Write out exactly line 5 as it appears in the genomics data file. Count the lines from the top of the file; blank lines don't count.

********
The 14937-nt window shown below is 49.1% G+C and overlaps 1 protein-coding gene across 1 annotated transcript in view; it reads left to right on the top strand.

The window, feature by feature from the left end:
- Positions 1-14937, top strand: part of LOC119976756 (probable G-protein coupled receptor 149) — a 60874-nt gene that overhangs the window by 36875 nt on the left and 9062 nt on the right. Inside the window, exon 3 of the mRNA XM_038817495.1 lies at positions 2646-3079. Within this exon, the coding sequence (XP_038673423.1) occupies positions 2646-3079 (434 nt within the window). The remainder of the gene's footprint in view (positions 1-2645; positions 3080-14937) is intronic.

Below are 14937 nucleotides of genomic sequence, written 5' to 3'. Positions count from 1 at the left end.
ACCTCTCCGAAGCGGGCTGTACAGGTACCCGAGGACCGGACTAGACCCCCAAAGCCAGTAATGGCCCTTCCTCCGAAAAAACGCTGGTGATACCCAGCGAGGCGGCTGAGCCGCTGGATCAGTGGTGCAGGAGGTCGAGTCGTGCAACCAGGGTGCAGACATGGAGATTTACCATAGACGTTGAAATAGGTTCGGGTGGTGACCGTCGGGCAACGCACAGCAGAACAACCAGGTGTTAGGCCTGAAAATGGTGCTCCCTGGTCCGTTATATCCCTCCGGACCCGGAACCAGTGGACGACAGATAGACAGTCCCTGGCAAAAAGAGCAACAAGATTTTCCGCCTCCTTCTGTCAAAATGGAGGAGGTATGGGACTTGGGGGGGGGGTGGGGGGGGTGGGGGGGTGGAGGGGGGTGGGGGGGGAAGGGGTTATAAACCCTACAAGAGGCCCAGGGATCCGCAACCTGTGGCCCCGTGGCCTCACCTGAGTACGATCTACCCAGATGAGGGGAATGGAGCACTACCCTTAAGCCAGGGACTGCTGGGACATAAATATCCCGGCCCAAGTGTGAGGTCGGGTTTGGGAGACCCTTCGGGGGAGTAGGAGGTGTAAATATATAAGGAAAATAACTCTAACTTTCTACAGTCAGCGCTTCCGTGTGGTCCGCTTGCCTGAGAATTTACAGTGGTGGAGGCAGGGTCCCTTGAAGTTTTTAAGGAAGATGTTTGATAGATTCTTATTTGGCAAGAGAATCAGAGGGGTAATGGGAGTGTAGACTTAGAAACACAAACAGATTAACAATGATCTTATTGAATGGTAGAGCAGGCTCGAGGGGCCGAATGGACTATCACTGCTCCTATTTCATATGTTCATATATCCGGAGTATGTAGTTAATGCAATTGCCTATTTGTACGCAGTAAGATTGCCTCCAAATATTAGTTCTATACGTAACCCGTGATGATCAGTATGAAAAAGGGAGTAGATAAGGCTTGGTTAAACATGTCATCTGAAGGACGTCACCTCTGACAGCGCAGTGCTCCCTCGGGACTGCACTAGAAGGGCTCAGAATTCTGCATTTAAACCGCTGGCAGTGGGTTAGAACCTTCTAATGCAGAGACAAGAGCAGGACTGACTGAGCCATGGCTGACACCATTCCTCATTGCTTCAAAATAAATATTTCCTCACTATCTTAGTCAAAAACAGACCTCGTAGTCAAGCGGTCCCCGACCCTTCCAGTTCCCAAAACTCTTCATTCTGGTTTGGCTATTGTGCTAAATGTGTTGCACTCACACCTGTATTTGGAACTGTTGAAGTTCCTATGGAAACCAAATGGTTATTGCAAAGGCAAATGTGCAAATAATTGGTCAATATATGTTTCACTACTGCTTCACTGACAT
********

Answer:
ACCTCTCCGAAGCGGGCTGTACAGGTACCCGAGGACCGGACTAGACCCCCAAAGCCAGTAATGGCCCTTCCTCCGAAAAAACGCTGGTGATACCCAGCGAGGCGGCTGAGCCGCTGGATCAGTGGTGCAGGAGGTCGAGTCGTGCAACCAGGGTGCAGACATGGAGATTTACCATAGACGTTGAAATAGGTTCGGGTGGTGACCGTCGGGCAACGCACAGCAGAACAACCAGGTGTTAGGCCTGAAAATGGTGCTCCCTGGTCCGTTATATCCCTCCGGACCCGGAACCAGTGGACGACAGATAGACAGTCCCTGGCAAAAAGAGCAACAAGATTTTCCGCCTCCTTCTGTCAAAATGGAGGAGGTATGGGACTTGGGGGGGGGGTGGGGGGGGTGGGGGGGTGGAGGGGGGTGGGGGGGGAAGGGGTTATAAACCCTACAAGAGGCCCAGGGATCCGCAACCTGTGGCCCCGTGGCCTCACCTGAGTACGATCTACCCAGATGAGGGGAATGGAGCACTACCCTTAAGCCAGGGACTGCTGGGACATAAATATCCCGGCCCAAGTGTGAGGTCGGGTTTGGGAGACCCTTCGGGGGAGTAGGAGGTGTAAATATATAAGGAAAATAACTCTAACTTTCTACAGTCAGCGCTTCCGTGTGGTCCGCTTGCCTGAGAATTTACAGTGGTGGAGGCAGGGTCCCTTGAAGTTTTTAAGGAAGATGTTTGATAGATTCTTATTTGGCAAGAGAATCAGAGGGGTAATGGGAGTGTAGACTTAGAAACACAAACAGATTAACAATGATCTTATTGAATGGTAGAGCAGGCTCGAGGGGCCGAATGGACTATCACTGCTCCTATTTCATATGTTCATATATCCGGAGTATGTAGTTAATGCAATTGCCTATTTGTACGCAGTAAGATTGCCTCCAAATATTAGTTCTATACGTAACCCGTGATGATCAGTATGAAAAAGGGAGTAGATAAGGCTTGGTTAAACATGTCATCTGAAGGACGTCACCTCTGACAGCGCAGTGCTCCCTCGGGACTGCACTAGAAGGGCTCAGAATTCTGCATTTAAACCGCTGGCAGTGGGTTAGAACCTTCTAATGCAGAGACAAGAGCAGGACTGACTGAGCCATGGCTGACACCATTCCTCATTGCTTCAAAATAAATATTTCCTCACTATCTTAGTCAAAAACAGACCTCGTAGTCAAGCGGTCCCCGACCCTTCCAGTTCCCAAAACTCTTCATTCTGGTTTGGCTATTGTGCTAAATGTGTTGCACTCACACCTGTATTTGGAACTGTTGAAGTTCCTATGGAAACCAAATGGTTATTGCAAAGGCAAATGTGCAAATAATTGGTCAATATATGTTTCACTACTGCTTCACTGACAT